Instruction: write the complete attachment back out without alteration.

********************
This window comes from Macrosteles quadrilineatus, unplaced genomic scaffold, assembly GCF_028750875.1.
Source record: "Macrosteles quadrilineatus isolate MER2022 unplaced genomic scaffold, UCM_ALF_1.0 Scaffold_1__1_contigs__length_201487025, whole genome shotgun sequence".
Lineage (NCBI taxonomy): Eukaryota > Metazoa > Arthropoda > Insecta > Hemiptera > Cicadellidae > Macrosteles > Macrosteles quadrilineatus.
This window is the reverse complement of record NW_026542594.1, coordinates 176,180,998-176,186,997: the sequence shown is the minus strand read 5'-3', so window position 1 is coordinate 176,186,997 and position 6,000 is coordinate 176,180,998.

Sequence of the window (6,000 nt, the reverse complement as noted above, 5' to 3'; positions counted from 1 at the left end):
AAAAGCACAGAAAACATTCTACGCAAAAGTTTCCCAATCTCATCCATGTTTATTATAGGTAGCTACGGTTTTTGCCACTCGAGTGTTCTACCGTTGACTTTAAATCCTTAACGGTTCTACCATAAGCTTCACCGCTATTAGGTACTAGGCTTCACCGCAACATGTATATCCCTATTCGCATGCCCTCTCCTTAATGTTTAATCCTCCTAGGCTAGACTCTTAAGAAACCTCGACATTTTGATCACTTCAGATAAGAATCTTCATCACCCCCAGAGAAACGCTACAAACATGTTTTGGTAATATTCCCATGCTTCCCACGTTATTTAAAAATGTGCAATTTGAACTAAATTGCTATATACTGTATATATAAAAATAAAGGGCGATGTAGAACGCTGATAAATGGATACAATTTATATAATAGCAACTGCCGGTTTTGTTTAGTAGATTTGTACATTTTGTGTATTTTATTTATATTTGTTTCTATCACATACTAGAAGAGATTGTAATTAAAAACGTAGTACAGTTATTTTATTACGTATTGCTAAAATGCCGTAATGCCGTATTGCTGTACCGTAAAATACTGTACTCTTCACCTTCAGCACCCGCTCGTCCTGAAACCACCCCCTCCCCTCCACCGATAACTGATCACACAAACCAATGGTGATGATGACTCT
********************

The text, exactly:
This window comes from Macrosteles quadrilineatus, unplaced genomic scaffold, assembly GCF_028750875.1.
Source record: "Macrosteles quadrilineatus isolate MER2022 unplaced genomic scaffold, UCM_ALF_1.0 Scaffold_1__1_contigs__length_201487025, whole genome shotgun sequence".
Lineage (NCBI taxonomy): Eukaryota > Metazoa > Arthropoda > Insecta > Hemiptera > Cicadellidae > Macrosteles > Macrosteles quadrilineatus.
This window is the reverse complement of record NW_026542594.1, coordinates 176,180,998-176,186,997: the sequence shown is the minus strand read 5'-3', so window position 1 is coordinate 176,186,997 and position 6,000 is coordinate 176,180,998.

Sequence of the window (6,000 nt, the reverse complement as noted above, 5' to 3'; positions counted from 1 at the left end):
AAAAGCACAGAAAACATTCTACGCAAAAGTTTCCCAATCTCATCCATGTTTATTATAGGTAGCTACGGTTTTTGCCACTCGAGTGTTCTACCGTTGACTTTAAATCCTTAACGGTTCTACCATAAGCTTCACCGCTATTAGGTACTAGGCTTCACCGCAACATGTATATCCCTATTCGCATGCCCTCTCCTTAATGTTTAATCCTCCTAGGCTAGACTCTTAAGAAACCTCGACATTTTGATCACTTCAGATAAGAATCTTCATCACCCCCAGAGAAACGCTACAAACATGTTTTGGTAATATTCCCATGCTTCCCACGTTATTTAAAAATGTGCAATTTGAACTAAATTGCTATATACTGTATATATAAAAATAAAGGGCGATGTAGAACGCTGATAAATGGATACAATTTATATAATAGCAACTGCCGGTTTTGTTTAGTAGATTTGTACATTTTGTGTATTTTATTTATATTTGTTTCTATCACATACTAGAAGAGATTGTAATTAAAAACGTAGTACAGTTATTTTATTACGTATTGCTAAAATGCCGTAATGCCGTATTGCTGTACCGTAAAATACTGTACTCTTCACCTTCAGCACCCGCTCGTCCTGAAACCACCCCCTCCCCTCCACCGATAACTGATCACACAAACCAATGGTGATGATGACTCT